At this point, why not bring up Roman Quinn and play him every day? It makes too much sense right now.

Daniel Nava went on the 10-day DL Monday with a hamstring strain suffered Friday in Pittsburgh. It doesn't seem to be a serious injury, but why not use the open space as an excuse to bring Quinn up for at least a few days and see what he's got?

Quinn could infuse some energy and life to the top of a sputtering lineup. Bat him second, play him in the corner outfield and see what happens. At the very least, he'd be a defensive upgrade over Saunders. At the most, Quinn's hunger to stick in the majors could result in a hot streak that sparks the top of the order the way Herrera does when he's hot.

Quinn is hitting lately at Triple A, batting .333 with a .424 OBP over his last 15 games. He showed last September that he can be an offensive catalyst with his ability to beat out infield singles, bunt for hits and spray the ball. Yes, he strikes out too much for a leadoff-type hitter, but it's just hard to see the downside of a call-up right now.

The argument against bringing Quinn up now is that it's too early to sour on Saunders, a player the Phillies signed in hopes of trading at some point. But think about how much Saunders would have to do to have worthwhile trade value. Yeah, you could flip him somewhere for a negligible return or some salary relief, but he'd have to be extremely productive for at least a month to get a team interested in trading a minor-leaguer of any value for him.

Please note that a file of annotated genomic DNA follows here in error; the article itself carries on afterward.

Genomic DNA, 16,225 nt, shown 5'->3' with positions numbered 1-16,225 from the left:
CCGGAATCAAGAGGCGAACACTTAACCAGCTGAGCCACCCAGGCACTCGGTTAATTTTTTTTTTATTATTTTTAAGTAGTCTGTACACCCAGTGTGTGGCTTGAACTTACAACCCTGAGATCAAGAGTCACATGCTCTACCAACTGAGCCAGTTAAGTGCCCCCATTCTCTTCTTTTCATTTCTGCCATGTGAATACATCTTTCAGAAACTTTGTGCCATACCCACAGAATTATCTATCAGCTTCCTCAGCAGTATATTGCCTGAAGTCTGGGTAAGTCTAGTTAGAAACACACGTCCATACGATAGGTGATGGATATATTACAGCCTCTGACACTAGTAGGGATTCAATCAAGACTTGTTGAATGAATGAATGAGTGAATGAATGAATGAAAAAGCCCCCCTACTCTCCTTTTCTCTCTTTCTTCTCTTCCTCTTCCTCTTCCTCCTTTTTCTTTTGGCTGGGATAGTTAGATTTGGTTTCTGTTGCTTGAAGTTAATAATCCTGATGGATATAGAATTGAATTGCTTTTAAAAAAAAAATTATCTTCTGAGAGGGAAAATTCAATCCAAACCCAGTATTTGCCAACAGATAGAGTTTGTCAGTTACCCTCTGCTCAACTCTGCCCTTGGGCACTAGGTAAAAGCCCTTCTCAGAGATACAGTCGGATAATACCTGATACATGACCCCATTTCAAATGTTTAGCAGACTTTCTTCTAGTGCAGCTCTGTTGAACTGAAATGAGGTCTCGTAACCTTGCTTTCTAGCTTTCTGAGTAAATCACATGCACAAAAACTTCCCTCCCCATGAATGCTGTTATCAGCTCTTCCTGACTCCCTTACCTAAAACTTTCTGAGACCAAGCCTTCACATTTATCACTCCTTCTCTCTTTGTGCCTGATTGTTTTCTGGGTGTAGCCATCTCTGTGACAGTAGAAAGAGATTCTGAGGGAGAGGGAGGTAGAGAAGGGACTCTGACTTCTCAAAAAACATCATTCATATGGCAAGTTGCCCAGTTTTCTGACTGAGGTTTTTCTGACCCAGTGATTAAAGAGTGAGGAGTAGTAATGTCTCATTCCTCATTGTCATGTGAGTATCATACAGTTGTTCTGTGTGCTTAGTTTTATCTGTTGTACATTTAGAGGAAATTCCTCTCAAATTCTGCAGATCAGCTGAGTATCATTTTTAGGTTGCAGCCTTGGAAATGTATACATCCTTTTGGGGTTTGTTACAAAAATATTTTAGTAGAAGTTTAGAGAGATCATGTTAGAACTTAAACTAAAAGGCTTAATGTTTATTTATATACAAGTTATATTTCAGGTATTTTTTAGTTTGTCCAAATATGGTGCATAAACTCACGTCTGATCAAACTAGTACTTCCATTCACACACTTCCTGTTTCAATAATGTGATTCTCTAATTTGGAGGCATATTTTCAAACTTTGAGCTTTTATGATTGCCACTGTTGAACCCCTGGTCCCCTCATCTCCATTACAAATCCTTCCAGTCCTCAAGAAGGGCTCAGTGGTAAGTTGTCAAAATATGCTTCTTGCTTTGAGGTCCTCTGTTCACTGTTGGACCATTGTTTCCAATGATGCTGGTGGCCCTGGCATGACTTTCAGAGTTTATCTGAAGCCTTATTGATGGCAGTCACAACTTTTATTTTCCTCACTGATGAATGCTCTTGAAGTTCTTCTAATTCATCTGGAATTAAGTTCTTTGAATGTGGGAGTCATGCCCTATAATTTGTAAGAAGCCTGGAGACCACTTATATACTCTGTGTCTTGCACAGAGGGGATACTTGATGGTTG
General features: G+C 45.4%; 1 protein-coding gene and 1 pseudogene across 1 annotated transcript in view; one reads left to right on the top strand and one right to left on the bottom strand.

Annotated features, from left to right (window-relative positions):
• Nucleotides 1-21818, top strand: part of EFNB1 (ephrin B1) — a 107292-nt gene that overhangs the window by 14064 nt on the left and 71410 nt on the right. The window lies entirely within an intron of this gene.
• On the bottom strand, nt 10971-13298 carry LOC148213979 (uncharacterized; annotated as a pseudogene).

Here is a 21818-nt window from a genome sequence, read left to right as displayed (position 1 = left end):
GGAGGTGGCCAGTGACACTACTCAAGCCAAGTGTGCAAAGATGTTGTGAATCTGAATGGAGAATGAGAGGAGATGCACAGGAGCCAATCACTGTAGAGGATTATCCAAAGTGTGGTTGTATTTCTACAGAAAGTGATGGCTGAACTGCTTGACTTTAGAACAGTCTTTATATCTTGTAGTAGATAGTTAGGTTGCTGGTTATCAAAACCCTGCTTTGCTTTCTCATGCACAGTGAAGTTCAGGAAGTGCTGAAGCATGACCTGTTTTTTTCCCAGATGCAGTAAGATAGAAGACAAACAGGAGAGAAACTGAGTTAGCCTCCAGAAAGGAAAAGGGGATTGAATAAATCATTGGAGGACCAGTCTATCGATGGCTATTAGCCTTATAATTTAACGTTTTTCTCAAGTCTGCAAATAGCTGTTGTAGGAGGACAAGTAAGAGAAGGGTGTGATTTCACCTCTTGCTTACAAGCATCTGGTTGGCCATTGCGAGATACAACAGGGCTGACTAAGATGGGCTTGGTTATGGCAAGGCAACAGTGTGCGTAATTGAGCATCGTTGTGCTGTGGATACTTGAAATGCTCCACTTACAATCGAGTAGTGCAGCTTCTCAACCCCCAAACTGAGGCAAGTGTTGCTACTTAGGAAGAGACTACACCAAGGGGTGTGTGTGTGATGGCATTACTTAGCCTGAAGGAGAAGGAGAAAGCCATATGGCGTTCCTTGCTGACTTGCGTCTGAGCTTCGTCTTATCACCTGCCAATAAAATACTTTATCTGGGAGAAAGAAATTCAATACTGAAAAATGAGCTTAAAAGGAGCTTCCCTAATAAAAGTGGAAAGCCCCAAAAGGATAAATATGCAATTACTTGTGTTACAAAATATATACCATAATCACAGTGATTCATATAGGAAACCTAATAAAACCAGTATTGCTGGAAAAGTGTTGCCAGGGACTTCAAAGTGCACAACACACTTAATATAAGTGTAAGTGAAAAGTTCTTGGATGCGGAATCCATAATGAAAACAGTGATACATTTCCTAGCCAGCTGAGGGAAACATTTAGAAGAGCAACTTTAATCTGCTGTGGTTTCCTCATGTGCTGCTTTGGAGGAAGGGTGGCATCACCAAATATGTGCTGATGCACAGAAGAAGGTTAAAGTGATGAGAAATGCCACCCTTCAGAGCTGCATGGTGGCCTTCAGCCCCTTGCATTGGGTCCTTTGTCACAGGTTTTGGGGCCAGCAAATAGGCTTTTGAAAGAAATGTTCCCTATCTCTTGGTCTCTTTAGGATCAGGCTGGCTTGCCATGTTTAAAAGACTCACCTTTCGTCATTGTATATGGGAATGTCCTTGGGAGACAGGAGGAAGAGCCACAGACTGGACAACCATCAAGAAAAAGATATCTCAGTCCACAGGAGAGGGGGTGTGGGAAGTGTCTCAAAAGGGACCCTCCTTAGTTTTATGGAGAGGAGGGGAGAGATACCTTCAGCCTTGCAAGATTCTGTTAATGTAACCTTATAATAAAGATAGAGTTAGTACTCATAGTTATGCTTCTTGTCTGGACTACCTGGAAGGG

Pete Mackanin has tried many things to spark the Phils' lineup, moving Herrera and Franco down, sitting guys, challenging guys. The best solution, perhaps the only solution right now, might be a move made over his head to promote the Phils' speedy, switch-hitting outfielder who has a future with them so long as he stays on the field, which he has this season.